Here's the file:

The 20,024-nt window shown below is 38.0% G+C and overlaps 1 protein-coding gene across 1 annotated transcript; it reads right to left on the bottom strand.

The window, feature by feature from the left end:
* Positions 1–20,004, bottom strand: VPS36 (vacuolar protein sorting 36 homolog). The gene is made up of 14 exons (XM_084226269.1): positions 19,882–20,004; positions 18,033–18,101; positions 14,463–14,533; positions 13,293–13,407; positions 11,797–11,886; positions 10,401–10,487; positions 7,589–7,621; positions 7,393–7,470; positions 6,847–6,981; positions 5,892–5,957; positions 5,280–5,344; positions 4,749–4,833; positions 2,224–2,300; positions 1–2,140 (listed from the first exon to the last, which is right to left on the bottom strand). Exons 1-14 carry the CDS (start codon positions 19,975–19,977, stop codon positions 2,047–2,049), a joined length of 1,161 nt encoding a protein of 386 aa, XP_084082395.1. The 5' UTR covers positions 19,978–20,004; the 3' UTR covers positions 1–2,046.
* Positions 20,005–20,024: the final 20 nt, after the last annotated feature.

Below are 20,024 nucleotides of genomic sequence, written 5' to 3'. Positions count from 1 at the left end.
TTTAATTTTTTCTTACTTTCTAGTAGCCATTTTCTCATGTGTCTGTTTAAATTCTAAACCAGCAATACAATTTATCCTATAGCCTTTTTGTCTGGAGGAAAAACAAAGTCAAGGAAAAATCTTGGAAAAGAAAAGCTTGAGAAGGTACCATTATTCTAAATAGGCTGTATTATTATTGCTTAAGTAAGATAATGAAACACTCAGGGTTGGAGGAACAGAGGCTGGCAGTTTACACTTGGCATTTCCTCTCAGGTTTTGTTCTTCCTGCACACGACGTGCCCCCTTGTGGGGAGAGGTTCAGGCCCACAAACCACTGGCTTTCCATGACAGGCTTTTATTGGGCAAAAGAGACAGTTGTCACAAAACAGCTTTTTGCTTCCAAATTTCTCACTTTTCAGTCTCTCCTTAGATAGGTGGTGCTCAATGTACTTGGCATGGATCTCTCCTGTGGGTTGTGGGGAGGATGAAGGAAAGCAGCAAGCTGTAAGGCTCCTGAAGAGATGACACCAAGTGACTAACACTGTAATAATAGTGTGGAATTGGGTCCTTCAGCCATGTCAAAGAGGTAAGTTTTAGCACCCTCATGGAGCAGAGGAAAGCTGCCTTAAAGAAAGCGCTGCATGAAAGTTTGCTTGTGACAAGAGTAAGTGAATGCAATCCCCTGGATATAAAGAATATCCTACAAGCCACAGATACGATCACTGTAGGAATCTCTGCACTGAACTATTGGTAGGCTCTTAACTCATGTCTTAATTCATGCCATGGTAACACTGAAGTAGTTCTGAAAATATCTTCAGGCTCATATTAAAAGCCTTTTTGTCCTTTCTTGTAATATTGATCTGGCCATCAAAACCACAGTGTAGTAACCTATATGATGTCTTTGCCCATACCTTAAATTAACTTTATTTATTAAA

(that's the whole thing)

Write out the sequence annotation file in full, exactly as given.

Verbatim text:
The 20,024-nt window shown below is 38.0% G+C and overlaps 1 protein-coding gene across 1 annotated transcript; it reads right to left on the bottom strand.

The window, feature by feature from the left end:
* Positions 1–20,004, bottom strand: VPS36 (vacuolar protein sorting 36 homolog). The gene is made up of 14 exons (XM_084226269.1): positions 19,882–20,004; positions 18,033–18,101; positions 14,463–14,533; positions 13,293–13,407; positions 11,797–11,886; positions 10,401–10,487; positions 7,589–7,621; positions 7,393–7,470; positions 6,847–6,981; positions 5,892–5,957; positions 5,280–5,344; positions 4,749–4,833; positions 2,224–2,300; positions 1–2,140 (listed from the first exon to the last, which is right to left on the bottom strand). Exons 1-14 carry the CDS (start codon positions 19,975–19,977, stop codon positions 2,047–2,049), a joined length of 1,161 nt encoding a protein of 386 aa, XP_084082395.1. The 5' UTR covers positions 19,978–20,004; the 3' UTR covers positions 1–2,046.
* Positions 20,005–20,024: the final 20 nt, after the last annotated feature.

Below are 20,024 nucleotides of genomic sequence, written 5' to 3'. Positions count from 1 at the left end.
TTTAATTTTTTCTTACTTTCTAGTAGCCATTTTCTCATGTGTCTGTTTAAATTCTAAACCAGCAATACAATTTATCCTATAGCCTTTTTGTCTGGAGGAAAAACAAAGTCAAGGAAAAATCTTGGAAAAGAAAAGCTTGAGAAGGTACCATTATTCTAAATAGGCTGTATTATTATTGCTTAAGTAAGATAATGAAACACTCAGGGTTGGAGGAACAGAGGCTGGCAGTTTACACTTGGCATTTCCTCTCAGGTTTTGTTCTTCCTGCACACGACGTGCCCCCTTGTGGGGAGAGGTTCAGGCCCACAAACCACTGGCTTTCCATGACAGGCTTTTATTGGGCAAAAGAGACAGTTGTCACAAAACAGCTTTTTGCTTCCAAATTTCTCACTTTTCAGTCTCTCCTTAGATAGGTGGTGCTCAATGTACTTGGCATGGATCTCTCCTGTGGGTTGTGGGGAGGATGAAGGAAAGCAGCAAGCTGTAAGGCTCCTGAAGAGATGACACCAAGTGACTAACACTGTAATAATAGTGTGGAATTGGGTCCTTCAGCCATGTCAAAGAGGTAAGTTTTAGCACCCTCATGGAGCAGAGGAAAGCTGCCTTAAAGAAAGCGCTGCATGAAAGTTTGCTTGTGACAAGAGTAAGTGAATGCAATCCCCTGGATATAAAGAATATCCTACAAGCCACAGATACGATCACTGTAGGAATCTCTGCACTGAACTATTGGTAGGCTCTTAACTCATGTCTTAATTCATGCCATGGTAACACTGAAGTAGTTCTGAAAATATCTTCAGGCTCATATTAAAAGCCTTTTTGTCCTTTCTTGTAATATTGATCTGGCCATCAAAACCACAGTGTAGTAACCTATATGATGTCTTTGCCCATACCTTAAATTAACTTTATTTATTAAA